because there are still manynegatives that need to be dealt with when it comes to using solar energy. Suchas the environmental impact of manufacturing the panels themselves, the carbonfootprint of producing these solar plates is a work in progress. Depending onthe size and wattage of the panels chosen for instalment they can cost anywherefrom $15,000 to $35,000 for your average house and can take anywhere from 10 to30 years to recoup the initial investment. If installed early on in your houseowning life, it is totally worth it in the long run, but for others not so muchbecause they may never wreak the benefits of money saving by the time they payoff the instalment costs – again another work in progress but will only becomemore affordable and cost effective as time goes on.
The manufacturing cost ofthese panels isn’t as drastic as you’d think- it all depends on somewhat sizebut more importantly wattage. The same size panel could have a completelydifferent wattage than the one next to it. It depends on the costumers needsand wants by analysing their personal energy consumption. They also work just as fine if not greaterfor houses with smaller square footages for the sole reason that a smallerhouse requires significantly less energy. Another key issue is the ability tocollect energy under certain conditions like poor weather, or shifting sunraysthroughout the day. However some innovative ideas have been worked on overrecent years: China has been creating a sphere like solar cell that can notonly capture energy from every angle but also reflective energy. If invested properly and usedin conjunction with other green technologies solar power has the ability tochange the way of life, as we know it. Solar energy is just one of manytechnological advances being used today to create a better living environmentfor not only us but also the following generations to come.
Another example isusing more eco-friendly building materials during construction; at one point intime every structure was build only using safe material found from the landsuch as straw, rock, dirt, clay, etc. But my favourite green technology that isbeing used today are green roofs, this is a building that is partially orentirely covered with vegetation and a growing medium, planted over a waterproofing membrane. These roof systems are great because they help reduce thedamage and harm caused by urban development on the ecosystem. By building largeconcrete cities we destroy natural habitats…these roofs although not ideal,still give other life more area to live and feed.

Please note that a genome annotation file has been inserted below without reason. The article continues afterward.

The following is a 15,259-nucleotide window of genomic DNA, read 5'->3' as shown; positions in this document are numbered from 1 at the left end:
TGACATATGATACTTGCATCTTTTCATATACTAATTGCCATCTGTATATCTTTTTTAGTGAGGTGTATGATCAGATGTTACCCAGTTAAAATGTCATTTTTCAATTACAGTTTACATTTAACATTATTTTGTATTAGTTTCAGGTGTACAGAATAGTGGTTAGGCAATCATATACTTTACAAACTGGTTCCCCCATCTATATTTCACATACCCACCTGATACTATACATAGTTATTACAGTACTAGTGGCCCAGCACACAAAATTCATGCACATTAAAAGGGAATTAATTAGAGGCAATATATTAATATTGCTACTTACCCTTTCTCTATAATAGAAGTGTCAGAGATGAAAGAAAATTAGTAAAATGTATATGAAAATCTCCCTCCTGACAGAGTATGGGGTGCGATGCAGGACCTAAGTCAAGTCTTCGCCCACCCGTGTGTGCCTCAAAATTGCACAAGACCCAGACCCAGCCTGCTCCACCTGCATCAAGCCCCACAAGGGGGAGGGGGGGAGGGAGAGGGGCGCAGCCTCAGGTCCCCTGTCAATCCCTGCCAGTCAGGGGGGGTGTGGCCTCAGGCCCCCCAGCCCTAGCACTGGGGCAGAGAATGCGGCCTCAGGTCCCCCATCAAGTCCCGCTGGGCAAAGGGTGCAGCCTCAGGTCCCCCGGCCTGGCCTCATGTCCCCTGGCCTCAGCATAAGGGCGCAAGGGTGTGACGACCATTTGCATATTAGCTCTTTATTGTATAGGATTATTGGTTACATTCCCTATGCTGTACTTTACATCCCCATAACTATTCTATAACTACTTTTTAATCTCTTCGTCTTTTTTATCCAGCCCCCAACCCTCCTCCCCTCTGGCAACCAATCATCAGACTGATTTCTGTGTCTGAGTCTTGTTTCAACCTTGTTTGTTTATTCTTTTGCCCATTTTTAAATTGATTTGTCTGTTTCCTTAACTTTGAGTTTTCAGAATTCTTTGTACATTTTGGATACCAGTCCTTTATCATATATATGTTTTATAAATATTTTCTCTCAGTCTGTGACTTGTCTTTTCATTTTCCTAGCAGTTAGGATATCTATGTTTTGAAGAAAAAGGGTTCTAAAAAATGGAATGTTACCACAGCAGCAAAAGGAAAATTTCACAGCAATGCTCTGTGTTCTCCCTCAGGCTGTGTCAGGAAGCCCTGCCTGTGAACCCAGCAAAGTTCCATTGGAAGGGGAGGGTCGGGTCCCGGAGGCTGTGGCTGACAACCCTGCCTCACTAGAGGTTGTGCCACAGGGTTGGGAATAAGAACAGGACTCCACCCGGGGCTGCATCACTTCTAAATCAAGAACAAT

There are so many otherreasons as to why a green roof in the way to go especially in warmer climateswhere you can truly wreak the benefits. Some solid reasons as to why investingin a green roof are as listed:Inexpensive – $5 to $15 a squarefoot, and being so protected from the harsh elements of the sun and weatherextremes the roof lasts longer. Storm water Management – Green roofsare designed to be able lessen the negative effects of rain and storm water inmany ways. They retain rainfall, and slow the flow of water into the sewage systemsthat ultimately carries waste into our clean bodies of water. Lower energy costs – Althoughminimal, it has been proven that these naturally insulated roofs help reducethe amount of heat loss from within.
But more importantly help keep buildings coolerin the summer because of the reflective abilities of plant leaves. So in conclusion “green technology”is taking over. It won’t be long until building regulations and codes requirehouses to be built completely green, and for the sake of our environment Ican’t wait until that day. But until then, combining methods and ideas we’vedeveloped thus far in green technology is all that we can do for now.